Canada to vastly expand international education

$5 million to be spent annually to attract foreign students

OTTAWA – The Harper government is hoping to attract more students to Canada from overseas — a lot more.

International Trade Minister Ed Fast says the government hopes a new program will see more than 450,000 international researchers and students enrolled at Canadian universities by 2022.

The aim is to attract students from six key countries — China, Brazil, India, Mexico, Turkey and Vietnam.

If successful, the program could result in a doubling of the number of international students studying in Canada.

Fast says he wants to see that happen while preserving current seat space in post-secondary institutions for Canadian students.

The government plans to spend $5 million annually to support the program.

Another $13 million over two years will be spent on the Globalink program, which also helps Canadian students study in other countries.

Fast says encouraging more international education helps to create jobs.

“This strategy will also help us advance Canada’s commercial interests in priority markets around the world,” Fast said in a statement.

Finance Minister Jim Flaherty says the program will pump billions of dollars into the economy.




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Canada to vastly expand international education

  1. It’s great that we are opening the doors to our education system but I have some concerns about this. One is that no Canadian should be refused a post secondary opportunity for that of a foreign student but I don’t believe this is the case and I think there should be legislation that guarantees Canadians will get the first opportunity and when openings are still available then we should allow foreign students to enroll. My other concern is that there seems to be a large amount of foreign students holding jobs when they don’t have the legal right to and in most cases it’s cash work. If government or media were to investigate they would find that ten percent of jobs in both the service industry and construction industry fit into this category. We have a lot of Canadians out of work and with this program I believe that number will grow if government is not going to police this situation. So it sounds great but at what true cost to Canada, I think it would be nice if some research was done on these issues before we get excited about the financial benefits.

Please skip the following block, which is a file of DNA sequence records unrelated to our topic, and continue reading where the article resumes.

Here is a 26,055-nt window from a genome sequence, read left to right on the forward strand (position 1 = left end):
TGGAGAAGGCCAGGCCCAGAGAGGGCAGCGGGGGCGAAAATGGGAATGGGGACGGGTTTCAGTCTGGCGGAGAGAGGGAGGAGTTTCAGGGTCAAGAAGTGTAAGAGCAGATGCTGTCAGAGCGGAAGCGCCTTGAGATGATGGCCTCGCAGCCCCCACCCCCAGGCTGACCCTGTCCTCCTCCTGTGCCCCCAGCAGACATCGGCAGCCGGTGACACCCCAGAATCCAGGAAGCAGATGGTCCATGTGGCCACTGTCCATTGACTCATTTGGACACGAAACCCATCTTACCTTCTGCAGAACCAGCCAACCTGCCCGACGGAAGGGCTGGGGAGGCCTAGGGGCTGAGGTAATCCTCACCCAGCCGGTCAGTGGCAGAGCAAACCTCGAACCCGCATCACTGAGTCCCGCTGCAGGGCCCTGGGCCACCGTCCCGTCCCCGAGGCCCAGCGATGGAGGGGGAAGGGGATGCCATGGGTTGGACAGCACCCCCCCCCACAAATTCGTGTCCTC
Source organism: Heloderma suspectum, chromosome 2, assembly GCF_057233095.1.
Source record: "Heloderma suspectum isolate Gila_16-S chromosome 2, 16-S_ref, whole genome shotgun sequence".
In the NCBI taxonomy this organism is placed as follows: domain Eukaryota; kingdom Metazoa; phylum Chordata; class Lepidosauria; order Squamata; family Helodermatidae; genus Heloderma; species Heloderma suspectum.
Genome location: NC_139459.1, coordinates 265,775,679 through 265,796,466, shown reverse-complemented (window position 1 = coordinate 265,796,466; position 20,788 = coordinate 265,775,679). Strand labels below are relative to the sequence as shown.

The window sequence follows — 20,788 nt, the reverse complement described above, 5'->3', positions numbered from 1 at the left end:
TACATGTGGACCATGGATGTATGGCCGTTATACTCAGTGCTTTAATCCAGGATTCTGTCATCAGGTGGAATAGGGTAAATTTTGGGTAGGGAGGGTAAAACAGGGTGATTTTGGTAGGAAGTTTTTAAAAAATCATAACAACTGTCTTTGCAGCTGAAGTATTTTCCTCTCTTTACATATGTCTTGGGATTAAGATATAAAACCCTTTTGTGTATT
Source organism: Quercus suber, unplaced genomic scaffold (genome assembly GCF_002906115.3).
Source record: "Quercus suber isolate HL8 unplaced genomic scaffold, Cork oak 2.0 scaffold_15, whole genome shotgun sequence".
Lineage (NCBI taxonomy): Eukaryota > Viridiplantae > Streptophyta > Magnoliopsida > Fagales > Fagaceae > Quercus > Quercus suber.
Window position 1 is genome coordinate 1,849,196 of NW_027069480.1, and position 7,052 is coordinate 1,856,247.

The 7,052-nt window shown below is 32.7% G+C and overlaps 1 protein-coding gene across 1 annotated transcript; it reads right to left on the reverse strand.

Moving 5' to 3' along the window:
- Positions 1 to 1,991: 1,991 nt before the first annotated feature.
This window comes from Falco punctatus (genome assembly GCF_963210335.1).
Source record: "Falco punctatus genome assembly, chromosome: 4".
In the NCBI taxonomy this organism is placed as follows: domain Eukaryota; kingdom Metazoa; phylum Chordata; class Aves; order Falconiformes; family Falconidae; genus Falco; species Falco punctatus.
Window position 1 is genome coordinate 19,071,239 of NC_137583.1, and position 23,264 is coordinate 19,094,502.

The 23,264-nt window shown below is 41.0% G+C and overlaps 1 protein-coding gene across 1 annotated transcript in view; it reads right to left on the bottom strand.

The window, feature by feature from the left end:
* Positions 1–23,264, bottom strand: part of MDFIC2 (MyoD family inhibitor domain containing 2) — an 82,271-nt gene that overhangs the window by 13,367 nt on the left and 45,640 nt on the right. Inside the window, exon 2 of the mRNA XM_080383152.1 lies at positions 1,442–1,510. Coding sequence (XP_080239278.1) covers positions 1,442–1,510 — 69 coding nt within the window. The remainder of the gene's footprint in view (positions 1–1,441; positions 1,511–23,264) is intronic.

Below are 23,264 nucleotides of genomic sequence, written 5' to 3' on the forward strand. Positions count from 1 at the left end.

2. Hey Ron,

    Great post, but I have a few concerns of my own in regards to it,

    I understand your concern when it comes to the job market, but this is the same case all over the world. What happens when a Canadian moves and is picked for a job . People will argue maybe the Canadian was better qualified, and they might be right. But why isn’t that the case here, these international students pay thousands of dollars to educate themselves and better themselves and integrate themselves into Canadian society, so why limit what they can do ( if they’re capable of doing it). Granted if the Canadian is better qualified then he/she should and probably will get the job based on equal opportunity. Also keep in mind that some of these students just come here to learn and then leave again. Others stay and stimulate the economy and help it grow. I bet if you actually do some research on small business owners, quite a large number of them would be people who have immigrated here.I find that when an individual is tied to the label “International” people automatically consider him/her less fortunate than where they’ve come to study. Instead it might simply be because their local institute doesn’t supply their program or course of choice. I’m a Canadian, I grew up here and am happy to call myself one as well, but we need to open our eyes and stop looking at intl. students as a threat to our economy, but instead learn and understand what they can create and how they can grow our economy to a new level and how we can all benefit from it. I think we should give everyone a chance to learn and live and experience the Canadian lifestyle if they choose that for themselves, who are we to limit their potential by discriminating against them simply because of their status as “international”. Everyone in Canada has moved from some other part of the world, unless you’re an aboriginal, what would have been the case if they were never given an opportunity to live and grow in Canada. What would our economy be if there were no cultural stimulation.

    Once again I understand your doubts and insecurities and maybe you were lead to think this way because of past experiences but if you truly want Canada to grow economically one of the best ways of doing that is to accept international students.

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